Pancreatic Cancer Surgery

What Is Pancreatic Cancer?

Pancreatic Cancer Surgery

Pancreatic cancer is when a tumor is formed in your pancreas. It is the result of the growth of abnormal cells that grow out of control.

Most pancreatic cancers are formed in the cells that produce digestive enzymes.

What Are The Types Of Pancreatic Cancer?

Cancers of the pancreas are commonly identified by the site of involvement within the pancreas. There are two types of cells in the pancreas,

  • exocrine cells and
  • endocrine cells.

These different cells also have different functions.

Exocrine Cells

  • More than 95% of pancreatic cancers are classified as exocrine tumors.
  • These tumors start in the exocrine cells that make pancreatic enzymes that help in digestion.
  • Within this category, the vast majority of tumors are adenocarcinomas.
  • There are many other subtypes of pancreatic exocrine tumors.

Endocrine Cells -

  • Pancreatic neuroendocrine tumors are either functional (produce hormones) or nonfunctional (produce no hormones).
  • The majority of PNETs are nonfunctional tumors.
  • Once again there are many other subtypes of pancreatic exocrine tumors.

Where Is Your Pancreas?

The pancreas is a vital gland. The organ sits in the abdominal cavity behind the stomach just below the liver.

What Does Your Pancreas Do?

Pancreas is responsible for the production of both an exocrine and an endocrine enzymes.

  • Digestive (Exocrine) Function produces several enzymes that help with the digestion and absorption of nutrients from food
  • The Pancreas gland also secretes hormones (insulin and glucagon) that are involved in regulating the metabolism of sugar (endocrine) and plays a vital role in maintain normal blood sugar (glucose) levels and intestinal function respectively

Effects of Pancreatic Disease

Any disease or injury to the pancreas may cause several problems.

  • Digestive System Function - Involves the secretion of digestive juices (enzymes) that aid the digestion and absorption of nutrients in the small intestine.
  • Endocrine System Function - Involves the production of several hormones, such as insulin, glucagon, somatostatin and pancreatic polypeptide.

How Does Pancreatic Cancer Affect Your Body?

Any change to your digestive or hormonal functions can have serious impact on your body and life. Some common effects related to Pancreatic Cancer are:

  • General Malaise and Lack of Energy
  • Loss of appetite and Weight Loss
  • Elevated blood sugars and Diabetes

What Causes Pancreatic Cancer?

Despite the high mortality rate associated with pancreatic cancer, its causes are poorly understood. What is indicated by some statistical research is that risk factors for development of pancreatic cancer include the following:

  • Family history of pancreatic cancer
  • Cigarette smoking.
  • Obesity.
  • Chronic pancreatitis.

What Are The Signs Or Symptoms Of Pancreatic Cancer?

Pancreatic cancer symptoms depend on the site of the tumor within the pancreas and the degree of tumor involvement.

In the early stages of pancreatic cancer there are not many noticeable symptoms. As the cancer grows, symptoms may include the following:

  • Jaundice or yellowing of the skin and whites of the eyes
  • Light-colored stools or dark urine.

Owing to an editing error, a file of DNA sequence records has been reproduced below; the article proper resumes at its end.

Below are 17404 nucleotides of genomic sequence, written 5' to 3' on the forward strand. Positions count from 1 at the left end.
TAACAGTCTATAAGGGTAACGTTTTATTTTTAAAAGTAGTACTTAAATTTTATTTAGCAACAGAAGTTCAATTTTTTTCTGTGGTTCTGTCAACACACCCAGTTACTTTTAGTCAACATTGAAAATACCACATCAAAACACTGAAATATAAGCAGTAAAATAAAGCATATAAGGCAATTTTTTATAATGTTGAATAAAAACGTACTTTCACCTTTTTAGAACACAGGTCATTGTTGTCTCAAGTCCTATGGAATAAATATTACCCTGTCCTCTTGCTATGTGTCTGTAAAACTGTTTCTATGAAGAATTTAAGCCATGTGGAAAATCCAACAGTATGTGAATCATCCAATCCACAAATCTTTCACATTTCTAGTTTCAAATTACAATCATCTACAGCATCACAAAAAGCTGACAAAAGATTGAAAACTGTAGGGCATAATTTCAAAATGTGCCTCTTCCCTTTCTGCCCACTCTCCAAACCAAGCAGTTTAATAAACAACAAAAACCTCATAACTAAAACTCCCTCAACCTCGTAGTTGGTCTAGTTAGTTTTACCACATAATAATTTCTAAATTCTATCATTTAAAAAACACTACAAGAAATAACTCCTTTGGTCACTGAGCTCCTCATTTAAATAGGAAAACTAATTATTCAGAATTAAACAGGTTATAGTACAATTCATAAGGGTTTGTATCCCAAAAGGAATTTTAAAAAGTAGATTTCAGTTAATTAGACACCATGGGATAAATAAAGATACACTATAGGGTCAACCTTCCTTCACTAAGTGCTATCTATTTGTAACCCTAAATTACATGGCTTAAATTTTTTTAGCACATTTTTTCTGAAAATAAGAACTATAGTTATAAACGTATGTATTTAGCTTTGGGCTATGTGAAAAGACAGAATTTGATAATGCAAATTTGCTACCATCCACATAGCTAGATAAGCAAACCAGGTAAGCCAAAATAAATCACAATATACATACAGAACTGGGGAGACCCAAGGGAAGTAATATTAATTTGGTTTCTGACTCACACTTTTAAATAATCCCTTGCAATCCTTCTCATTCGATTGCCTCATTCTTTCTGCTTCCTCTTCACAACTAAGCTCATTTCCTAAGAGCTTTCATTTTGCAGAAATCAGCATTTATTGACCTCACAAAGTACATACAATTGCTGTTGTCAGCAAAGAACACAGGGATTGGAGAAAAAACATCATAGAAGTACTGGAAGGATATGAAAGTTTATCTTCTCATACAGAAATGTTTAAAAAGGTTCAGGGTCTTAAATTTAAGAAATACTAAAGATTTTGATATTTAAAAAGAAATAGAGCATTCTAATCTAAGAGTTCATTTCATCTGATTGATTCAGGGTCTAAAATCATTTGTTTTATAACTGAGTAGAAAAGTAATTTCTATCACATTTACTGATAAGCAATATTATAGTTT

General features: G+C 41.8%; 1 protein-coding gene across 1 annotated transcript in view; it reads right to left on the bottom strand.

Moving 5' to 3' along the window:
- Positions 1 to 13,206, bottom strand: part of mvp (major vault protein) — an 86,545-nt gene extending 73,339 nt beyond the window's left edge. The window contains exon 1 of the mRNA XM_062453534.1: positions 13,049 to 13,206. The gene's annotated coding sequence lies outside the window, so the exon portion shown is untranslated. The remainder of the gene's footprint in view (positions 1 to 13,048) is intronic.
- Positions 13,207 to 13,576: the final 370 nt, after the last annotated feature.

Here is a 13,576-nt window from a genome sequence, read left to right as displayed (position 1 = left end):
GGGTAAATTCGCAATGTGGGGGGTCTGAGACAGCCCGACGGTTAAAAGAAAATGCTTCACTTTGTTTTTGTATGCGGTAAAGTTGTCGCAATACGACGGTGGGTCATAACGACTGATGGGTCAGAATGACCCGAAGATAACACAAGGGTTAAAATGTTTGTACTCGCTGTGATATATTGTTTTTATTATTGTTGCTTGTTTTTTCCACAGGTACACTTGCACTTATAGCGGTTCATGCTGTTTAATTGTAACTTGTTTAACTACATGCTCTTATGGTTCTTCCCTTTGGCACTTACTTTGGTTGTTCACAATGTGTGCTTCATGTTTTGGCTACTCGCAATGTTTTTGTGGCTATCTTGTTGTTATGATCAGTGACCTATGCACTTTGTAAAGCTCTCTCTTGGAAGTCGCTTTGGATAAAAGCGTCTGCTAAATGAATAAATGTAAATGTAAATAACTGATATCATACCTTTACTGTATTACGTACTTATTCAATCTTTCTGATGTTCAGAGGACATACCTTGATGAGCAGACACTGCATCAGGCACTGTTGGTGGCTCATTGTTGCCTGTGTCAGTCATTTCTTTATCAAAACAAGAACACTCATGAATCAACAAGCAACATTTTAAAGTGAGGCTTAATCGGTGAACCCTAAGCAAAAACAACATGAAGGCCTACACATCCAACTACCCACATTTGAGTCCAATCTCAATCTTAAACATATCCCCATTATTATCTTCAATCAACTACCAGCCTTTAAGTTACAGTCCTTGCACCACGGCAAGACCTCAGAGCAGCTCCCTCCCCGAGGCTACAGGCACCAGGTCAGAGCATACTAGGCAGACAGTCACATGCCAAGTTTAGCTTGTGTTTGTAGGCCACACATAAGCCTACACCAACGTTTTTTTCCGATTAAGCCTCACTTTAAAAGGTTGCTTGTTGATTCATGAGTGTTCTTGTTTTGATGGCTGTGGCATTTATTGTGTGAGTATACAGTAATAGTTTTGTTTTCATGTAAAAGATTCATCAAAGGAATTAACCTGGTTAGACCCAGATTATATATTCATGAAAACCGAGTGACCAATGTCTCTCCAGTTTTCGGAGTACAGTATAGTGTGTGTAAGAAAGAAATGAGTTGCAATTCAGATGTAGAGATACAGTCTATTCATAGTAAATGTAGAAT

• Pain in the upper or middle abdomen and back.
  • Weight loss for no known reason
  • Loss of appetite.
  • Fatigue.

You are at an increased risk of developing pancreatic cancer if you are

  • a smoker,
  • overweight,
  • have diabetes
  • chronic pancreatitis
  • have a family history of pancreatic cancer.

What Are The Stages Of Pancreatic Cancer?

Pancreatic cancer is difficult to detect and diagnose for the following reasons:

  • There are no noticeable signs or symptoms in the early stages of pancreatic cancer.
  • The signs of pancreatic cancer, when present, are like the signs of many other illnesses, such as pancreatitis or an ulcer.
  • The pancreas is obscured by other organs in the abdomen and is difficult to visualize clearly on imaging tests.
  • To appropriately treat pancreatic cancer, it is crucial to evaluate whether the cancer can be resected.

How is Pancreatic Cancer Diagnosed?

Pancreatic cancer can be diagnosed by reviewing your medical history and performing a thorough physical examination.

Pancreatic Tumor Markers

Your doctor may order blood tests,no tumor-specific markers exist for pancreatic cancer. Markers such as serum cancer antigen (CA) 19-9 have low specificity. Most patients with pancreatic cancer will have an elevated CA 19-9 at diagnosis.

Over time an increase of CA 19-9 levels may identify patients with progressive tumor growth. The presence of a normal CA 19-9, however, does not preclude recurrence.

Pancreatic Cancer Imaging Tests

Imaging tests that may be used to confirm diagnosis and treatment include:

  • MRI - Magnetic resonance imaging scan
  • Helical computed tomographic scan.
  • CT scan
  • Ultrasound,
  • Endoscopic ultrasound,
  • Endoscopic retrograde cholangiopancreatography (ERCP) and
  • Percutaneous transhepatic cholangiogram (PTC).

Minimally invasive techniques, such as laparoscopy and laparoscopic ultrasound may be used to decrease the use of laparotomy.

Your doctor may also perform a biopsy to confirm the diagnosis.

Peritoneal Cytology

Some studies indicate a positive peritoneal cytology result is a positive predictor in determining unresectability.